The Evo comes in six sizes, 47 (52cm top tube and 37.6cm reach), 51 (53cm TT, 38cm reach), 54 (54.5 TT, 38.9cm reach), 56 (56.5cm TT, 39.8cm reach), 58 (58.5cm TT, 41.3cm reach) and 61 (60cm TT, 42.2cm reach). It’s a superb size run when you consider that with one exception the increase in reach from one size to the next is 9mm. BB drop is 68mm for a calm demeanor. Trail starts on the slow side in the smallest size (47: 6.31cm), and increases in the 51 (6.0cm) and 54 (5.69cm) and then with the 56, 58 and 61, they all share the same trail (5.69cm), which gives the Evo enough agility to turn in easily without changing direction each time you shift in the saddle.

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The decision to go with the direct-mount Dura-Ace calipers was an excellent way to offer better braking without resorting to discs, which would have driven up the cost on the bike. The direct mount brakes look really sharp, but to be honest, they’d do an even better job of stopping if the Mercury wheels had some sort of treatment to the brake track like Zipp and some others do.

One little detail that is difficult to convey in these photos is that the folks at Masi are aware that riders want to run bigger tires for more comfort, so while the Evo comes with 25mm clinchers, the bike has clearance enough to run 28mm tires. There are very few carbon bikes in this class of frame quality that offer that much clearance.

The Evo comes in a variety of price points, all the way down to $2169. But it is the Ultegra Di2 bike, at $4459 that is likely the hero of this model. To my knowledge, it is the only complete bike under $5k that features a frame constructed with TeXtreme fiber. TeXtreme isn’t insurance or a guarantee. I’m sure it could be used poorly. But the folks at TeXtreme know their reputation is on the line each time they elect to sell the material to someone, so they are pretty selective.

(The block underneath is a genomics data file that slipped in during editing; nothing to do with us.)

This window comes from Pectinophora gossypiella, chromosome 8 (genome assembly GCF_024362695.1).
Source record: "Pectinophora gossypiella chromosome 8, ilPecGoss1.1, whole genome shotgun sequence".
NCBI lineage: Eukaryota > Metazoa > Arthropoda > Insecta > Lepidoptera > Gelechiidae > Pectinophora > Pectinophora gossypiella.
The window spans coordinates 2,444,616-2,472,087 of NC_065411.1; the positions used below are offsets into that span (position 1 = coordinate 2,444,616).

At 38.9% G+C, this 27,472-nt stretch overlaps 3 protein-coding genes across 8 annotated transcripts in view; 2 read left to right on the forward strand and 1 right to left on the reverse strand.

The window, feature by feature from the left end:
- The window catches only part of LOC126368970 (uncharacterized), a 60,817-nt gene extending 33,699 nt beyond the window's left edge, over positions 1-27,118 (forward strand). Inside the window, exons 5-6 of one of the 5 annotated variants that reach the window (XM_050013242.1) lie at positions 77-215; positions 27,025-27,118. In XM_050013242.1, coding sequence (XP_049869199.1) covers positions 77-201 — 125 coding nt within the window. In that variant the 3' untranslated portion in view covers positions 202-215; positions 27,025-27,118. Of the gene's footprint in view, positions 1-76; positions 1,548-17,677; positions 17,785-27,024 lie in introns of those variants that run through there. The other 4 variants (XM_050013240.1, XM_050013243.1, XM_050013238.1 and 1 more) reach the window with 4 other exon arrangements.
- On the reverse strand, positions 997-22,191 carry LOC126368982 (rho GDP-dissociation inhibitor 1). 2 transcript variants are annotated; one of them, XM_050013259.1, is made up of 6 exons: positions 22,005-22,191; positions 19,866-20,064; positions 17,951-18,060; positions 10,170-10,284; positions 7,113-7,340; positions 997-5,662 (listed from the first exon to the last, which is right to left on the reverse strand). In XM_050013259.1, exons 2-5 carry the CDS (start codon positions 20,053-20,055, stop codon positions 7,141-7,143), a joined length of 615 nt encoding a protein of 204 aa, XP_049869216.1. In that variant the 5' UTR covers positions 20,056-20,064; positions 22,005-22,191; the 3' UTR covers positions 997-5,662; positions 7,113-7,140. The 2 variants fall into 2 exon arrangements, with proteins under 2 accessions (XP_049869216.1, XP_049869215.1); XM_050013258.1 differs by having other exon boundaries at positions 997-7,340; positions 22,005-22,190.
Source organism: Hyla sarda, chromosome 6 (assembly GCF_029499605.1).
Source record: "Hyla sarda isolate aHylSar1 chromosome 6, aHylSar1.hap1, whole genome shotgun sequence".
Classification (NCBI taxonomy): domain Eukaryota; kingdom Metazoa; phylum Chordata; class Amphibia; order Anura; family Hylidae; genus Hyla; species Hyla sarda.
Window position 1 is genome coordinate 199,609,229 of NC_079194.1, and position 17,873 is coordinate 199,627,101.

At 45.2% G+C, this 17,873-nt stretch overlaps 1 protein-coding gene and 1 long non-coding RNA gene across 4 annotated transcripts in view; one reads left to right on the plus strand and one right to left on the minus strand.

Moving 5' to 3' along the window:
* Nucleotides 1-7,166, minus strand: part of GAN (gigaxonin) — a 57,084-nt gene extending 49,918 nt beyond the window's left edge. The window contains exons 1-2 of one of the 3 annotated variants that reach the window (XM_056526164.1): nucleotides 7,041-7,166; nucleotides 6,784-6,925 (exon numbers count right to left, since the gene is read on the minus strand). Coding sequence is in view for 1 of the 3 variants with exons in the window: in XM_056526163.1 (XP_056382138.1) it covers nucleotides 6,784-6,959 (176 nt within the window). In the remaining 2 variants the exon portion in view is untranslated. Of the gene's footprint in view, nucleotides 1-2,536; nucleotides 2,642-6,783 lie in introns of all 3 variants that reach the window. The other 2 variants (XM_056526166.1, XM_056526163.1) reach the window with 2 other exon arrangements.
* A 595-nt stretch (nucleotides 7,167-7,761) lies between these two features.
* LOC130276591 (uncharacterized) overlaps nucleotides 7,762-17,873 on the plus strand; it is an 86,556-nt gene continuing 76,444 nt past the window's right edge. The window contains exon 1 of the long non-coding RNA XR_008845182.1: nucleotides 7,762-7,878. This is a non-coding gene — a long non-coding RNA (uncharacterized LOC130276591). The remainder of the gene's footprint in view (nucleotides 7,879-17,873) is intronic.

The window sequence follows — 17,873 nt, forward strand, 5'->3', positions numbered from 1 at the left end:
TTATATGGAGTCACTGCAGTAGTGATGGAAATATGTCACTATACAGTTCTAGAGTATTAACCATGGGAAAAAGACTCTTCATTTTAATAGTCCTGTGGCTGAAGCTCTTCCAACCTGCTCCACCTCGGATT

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It’s hard to stress how good this bike rides, how you can put this frame up against scores of bikes in this price range and not get a bike with the same ride quality. I could regale you with tech info about the BB86, the stiffness of the bike out of the saddle, the handsome lines of the top tube, but this bike’s greatest feature is the one that will be most readily experienced, just rolling down the road and how alive the bike feels. It is befitting the Masi name.

Final thought: If this were a guitar, it would be a Martin.

 


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13 comments

  1. Bear

    Not wishing to disagree with your review of the bike, but I think the bike “sounds” more like a Taylor guitar; innovative, a touch of new modern thinking and a high quality product!


    1. Author
      Padraig

      Great point. I picked Martin for reasons of heritage and ongoing respect, which Masi certainly shares.

  2. Les.B.

    I know this has to be a ballpark guestimate, but what would be the cost increase if this bike (for example) were outfitted with cable discs?


    1. Author
      Padraig

      No idea. The way costs play out at the product manager level really don’t have any relationship to what you pay at retail. So there’s the difference in what they would pay for the two different brakes, plus the engineering for the disc mounts on the fork and chainstay, and then the extra materials cost and labor of actually making the frame. Off the top of my head, I’d guess several hundred dollars, but I have zero clue whether it might be $300 or $900.

    2. James@Masi

      Les, keep your eyes peeled at Sea Otter for some announcements in that vein. We’ll make sure Patrick has the scoop…


    1. Author
      Padraig

      It was okay with the 25mm Clements, which are an above-average tire. It would have been more to my liking with 28mm tires, which as I mentioned, will fit.

    1. James@Masi

      It’s just the angle of the shot, there’s plenty of room. It’s hard to say every combo will fit, but I have run 28mm Vittoria Corsa G+ tires on mine with no issues, in fact it’s about my favorite setup. It comes down to the actual tire and rim combo, some mount “bigger” than they show on the sidewall, i.e. a “28c” might measure 29.6mm when mounted and inflated, depending on rim inner dimensions, etc.

  3. Dan P

    Thanks for posting this review. It simultaneously stoked my interest in a new bike and also reminded me that I need to start reading your blog more often again!

  4. Thierry

    Thanks for your review, very educative, you shoudl make sure you reach also European audience because they would love your learnings.
    Also thanks for educating us about how important it is to have a good carbon quality, never realise it could impact so much a frame; naively thought they were more or less equivalent! Will take this into consideration in my next bike purchase 😉

  5. Pingback: Open to Interpretation | RKP